Shortly after the WHO’s request for donors, the World Bank issued a press release detailing its funding pledges for the current 6-month accelerated response plan. The Pandemic Emergency Financing Facility (or “pandemic insurance”) approved the release of up to $20 million within 3 days of the request by the DRC government. Half of these funds were released immediately, with the remaining funds released within a month. The World Bank also made available $60 million in grants and credits through the International Development Association. Most recently, Wellcome Trust announced a pledge of $2.6 million to support vaccine research, a component of the Ebola response. With more than half of the requested $148 million to support the DRC Ebola response efforts already pledged, we hope the remaining funds can be provided by governments and multilateral or non-governmental organizations as expediently as possible.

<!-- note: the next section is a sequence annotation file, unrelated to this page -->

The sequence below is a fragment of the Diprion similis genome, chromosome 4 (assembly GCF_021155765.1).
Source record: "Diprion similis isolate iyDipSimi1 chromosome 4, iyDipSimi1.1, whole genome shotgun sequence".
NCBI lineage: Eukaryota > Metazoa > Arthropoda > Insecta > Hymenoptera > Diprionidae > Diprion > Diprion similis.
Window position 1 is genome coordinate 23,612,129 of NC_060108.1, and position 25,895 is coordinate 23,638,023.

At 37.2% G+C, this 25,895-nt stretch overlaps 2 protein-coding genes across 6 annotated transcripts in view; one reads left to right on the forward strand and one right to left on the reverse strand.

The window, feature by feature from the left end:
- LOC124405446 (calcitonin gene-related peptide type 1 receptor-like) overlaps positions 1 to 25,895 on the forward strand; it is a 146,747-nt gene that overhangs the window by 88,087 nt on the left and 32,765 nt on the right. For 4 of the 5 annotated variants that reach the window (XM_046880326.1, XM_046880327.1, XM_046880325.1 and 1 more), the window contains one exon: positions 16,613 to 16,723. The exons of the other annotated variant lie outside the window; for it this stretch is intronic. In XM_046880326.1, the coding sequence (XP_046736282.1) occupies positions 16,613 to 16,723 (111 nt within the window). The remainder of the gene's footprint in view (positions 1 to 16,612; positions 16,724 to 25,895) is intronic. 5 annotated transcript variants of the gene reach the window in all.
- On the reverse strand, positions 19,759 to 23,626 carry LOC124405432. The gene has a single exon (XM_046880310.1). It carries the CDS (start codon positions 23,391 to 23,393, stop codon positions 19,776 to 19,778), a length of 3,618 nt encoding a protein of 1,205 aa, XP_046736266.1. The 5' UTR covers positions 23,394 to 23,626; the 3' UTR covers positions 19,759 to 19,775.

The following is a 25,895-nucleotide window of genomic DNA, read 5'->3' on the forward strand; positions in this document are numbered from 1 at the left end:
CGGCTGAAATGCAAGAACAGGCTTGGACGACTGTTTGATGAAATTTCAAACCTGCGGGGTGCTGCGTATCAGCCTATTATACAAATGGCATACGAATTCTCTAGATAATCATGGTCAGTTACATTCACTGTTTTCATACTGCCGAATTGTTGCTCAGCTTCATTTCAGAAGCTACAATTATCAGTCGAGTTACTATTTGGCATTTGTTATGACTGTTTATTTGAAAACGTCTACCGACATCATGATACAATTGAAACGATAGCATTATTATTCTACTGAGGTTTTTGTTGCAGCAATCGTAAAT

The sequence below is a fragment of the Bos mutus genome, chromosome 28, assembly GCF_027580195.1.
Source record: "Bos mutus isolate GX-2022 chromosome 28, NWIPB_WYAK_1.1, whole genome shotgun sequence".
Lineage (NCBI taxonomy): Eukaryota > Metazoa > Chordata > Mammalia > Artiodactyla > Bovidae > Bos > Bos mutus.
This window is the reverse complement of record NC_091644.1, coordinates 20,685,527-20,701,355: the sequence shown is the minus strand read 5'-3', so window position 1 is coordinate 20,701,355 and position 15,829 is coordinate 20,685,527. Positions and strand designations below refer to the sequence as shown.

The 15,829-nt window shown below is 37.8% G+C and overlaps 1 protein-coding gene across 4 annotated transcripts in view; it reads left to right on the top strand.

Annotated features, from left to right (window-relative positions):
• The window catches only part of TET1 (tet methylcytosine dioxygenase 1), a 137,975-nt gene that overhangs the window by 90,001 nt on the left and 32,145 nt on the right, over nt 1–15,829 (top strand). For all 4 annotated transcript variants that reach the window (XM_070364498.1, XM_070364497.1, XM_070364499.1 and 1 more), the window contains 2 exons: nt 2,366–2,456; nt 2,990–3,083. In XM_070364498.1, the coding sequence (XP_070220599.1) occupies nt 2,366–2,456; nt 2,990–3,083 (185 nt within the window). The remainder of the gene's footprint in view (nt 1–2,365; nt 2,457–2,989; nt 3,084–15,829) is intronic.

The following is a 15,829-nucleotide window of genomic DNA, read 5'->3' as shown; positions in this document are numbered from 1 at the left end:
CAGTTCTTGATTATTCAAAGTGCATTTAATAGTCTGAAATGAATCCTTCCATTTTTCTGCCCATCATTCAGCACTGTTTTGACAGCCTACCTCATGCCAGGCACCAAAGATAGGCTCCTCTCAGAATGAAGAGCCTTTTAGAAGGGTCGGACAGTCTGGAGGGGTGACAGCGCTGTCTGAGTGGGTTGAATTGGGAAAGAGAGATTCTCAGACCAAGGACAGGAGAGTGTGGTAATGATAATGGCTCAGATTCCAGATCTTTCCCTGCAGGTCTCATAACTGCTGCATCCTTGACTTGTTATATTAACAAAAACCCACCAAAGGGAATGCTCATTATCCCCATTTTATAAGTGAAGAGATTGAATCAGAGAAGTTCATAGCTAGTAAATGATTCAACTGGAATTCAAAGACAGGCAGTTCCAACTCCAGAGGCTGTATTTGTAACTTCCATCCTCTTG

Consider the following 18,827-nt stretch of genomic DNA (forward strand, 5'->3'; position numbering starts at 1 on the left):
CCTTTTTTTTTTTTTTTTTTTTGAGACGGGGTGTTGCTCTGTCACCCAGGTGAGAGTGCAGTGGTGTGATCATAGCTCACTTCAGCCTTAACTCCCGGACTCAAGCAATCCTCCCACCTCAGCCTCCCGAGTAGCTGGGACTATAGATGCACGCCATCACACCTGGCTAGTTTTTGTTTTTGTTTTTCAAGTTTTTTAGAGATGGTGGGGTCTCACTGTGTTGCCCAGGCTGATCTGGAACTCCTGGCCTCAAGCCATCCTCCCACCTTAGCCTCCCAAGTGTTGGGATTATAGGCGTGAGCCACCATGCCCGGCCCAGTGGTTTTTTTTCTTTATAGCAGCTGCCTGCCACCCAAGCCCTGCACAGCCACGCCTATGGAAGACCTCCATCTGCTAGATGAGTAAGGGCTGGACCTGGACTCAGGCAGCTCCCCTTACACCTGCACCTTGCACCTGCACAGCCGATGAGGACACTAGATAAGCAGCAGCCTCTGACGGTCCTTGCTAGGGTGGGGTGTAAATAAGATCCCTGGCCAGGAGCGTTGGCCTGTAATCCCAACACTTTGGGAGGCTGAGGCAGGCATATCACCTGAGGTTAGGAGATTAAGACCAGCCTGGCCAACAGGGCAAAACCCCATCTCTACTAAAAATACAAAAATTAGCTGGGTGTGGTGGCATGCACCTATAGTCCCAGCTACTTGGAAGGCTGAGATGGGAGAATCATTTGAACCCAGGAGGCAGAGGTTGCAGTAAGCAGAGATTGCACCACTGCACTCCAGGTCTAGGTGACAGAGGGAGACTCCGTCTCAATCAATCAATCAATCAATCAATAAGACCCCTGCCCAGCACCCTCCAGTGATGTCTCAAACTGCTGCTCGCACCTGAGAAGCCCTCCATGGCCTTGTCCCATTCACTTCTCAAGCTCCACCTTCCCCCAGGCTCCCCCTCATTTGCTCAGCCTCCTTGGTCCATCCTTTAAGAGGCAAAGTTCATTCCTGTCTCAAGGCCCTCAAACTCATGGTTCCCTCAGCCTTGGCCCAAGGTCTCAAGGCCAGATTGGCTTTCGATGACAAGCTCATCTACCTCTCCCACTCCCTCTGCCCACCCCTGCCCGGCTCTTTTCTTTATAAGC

Security Concerns Hindering Response Efforts